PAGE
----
Scots renewables giant backed to build world’s biggest offshore windfarm

27th November 2020 | Commercial Energy

Scottish Hydroelectric owner SSE has passed a key milestone on a massive windfarm development project in a success which emphasised the appeal of the sector to investors. The Perth-based energy giant said it has secured the funding required to support work on the first phase of the Dogger Bank windfarm in the North Sea. Set to be the world’s biggest offshore windfarm, Dogger Bank is expected to be capable of producing enough renewable electricity to supply five per cent of UK demand and power six million homes each year.

The first two phases will require a total £6 billion capital investment. SSE will split the costs with Norwegian oil giant Equinor. Both have 50% stakes in Dogger Bank. The partners have secured £5.5bn debt funding for the project. SSE noted, “Due to the strong appetite from lenders, Dogger Bank Wind Farm was able to secure competitive terms, despite raising the debt during unprecedented economic circumstances arising from the global coronavirus pandemic.” It added, “The level of interest achieved reflects the high quality of the project and enables strong returns on shareholder capital to be delivered.”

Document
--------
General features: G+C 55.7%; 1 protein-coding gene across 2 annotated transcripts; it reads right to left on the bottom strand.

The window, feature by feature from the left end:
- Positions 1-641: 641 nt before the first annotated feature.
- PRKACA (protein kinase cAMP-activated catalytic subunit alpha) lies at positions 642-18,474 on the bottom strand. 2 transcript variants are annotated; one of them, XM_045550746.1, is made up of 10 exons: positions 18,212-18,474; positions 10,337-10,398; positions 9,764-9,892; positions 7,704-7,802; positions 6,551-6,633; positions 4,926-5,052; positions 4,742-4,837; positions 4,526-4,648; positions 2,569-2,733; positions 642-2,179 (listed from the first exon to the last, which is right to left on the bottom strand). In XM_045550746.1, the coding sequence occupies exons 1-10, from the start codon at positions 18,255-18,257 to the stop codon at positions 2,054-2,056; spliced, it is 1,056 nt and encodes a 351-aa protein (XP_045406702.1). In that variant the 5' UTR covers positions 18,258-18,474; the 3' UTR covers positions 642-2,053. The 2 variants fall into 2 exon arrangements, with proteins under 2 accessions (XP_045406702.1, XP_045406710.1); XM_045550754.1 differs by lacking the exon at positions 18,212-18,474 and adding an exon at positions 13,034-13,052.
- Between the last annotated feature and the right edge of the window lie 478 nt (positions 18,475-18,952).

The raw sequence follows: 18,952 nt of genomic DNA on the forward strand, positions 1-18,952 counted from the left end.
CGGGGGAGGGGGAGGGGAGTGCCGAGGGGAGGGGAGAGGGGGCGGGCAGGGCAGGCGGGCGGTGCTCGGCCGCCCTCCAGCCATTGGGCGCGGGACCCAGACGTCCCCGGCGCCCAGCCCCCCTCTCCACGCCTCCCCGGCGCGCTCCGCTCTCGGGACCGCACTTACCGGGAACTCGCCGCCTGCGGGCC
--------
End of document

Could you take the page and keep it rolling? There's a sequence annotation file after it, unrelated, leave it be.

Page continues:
Offshore windfarm

Following the apparent vote of confidence in Dogger Bank, SSE expects to be able to realise some of its investment in the project in coming weeks. The company said a process to sell an equity stake in the first two phases of Dogger Bank is currently under way. The interest shown in Dogger Bank by lenders provides vindication for SSE’s decision to invest significant effort in a project that has been under development for years.

SSE’s chief executive, Alistair Phillips-Davies, said yesterday, “We are proud to be leading on the construction and development of Dogger Bank Wind Farm, which has been 10 years in the making. We are putting our money where our mouth is on delivering net zero and reinforcing the UK’s position as a world leader. This investment will help drive a green recovery … over the next five years, creating jobs and boosting the local economy.”

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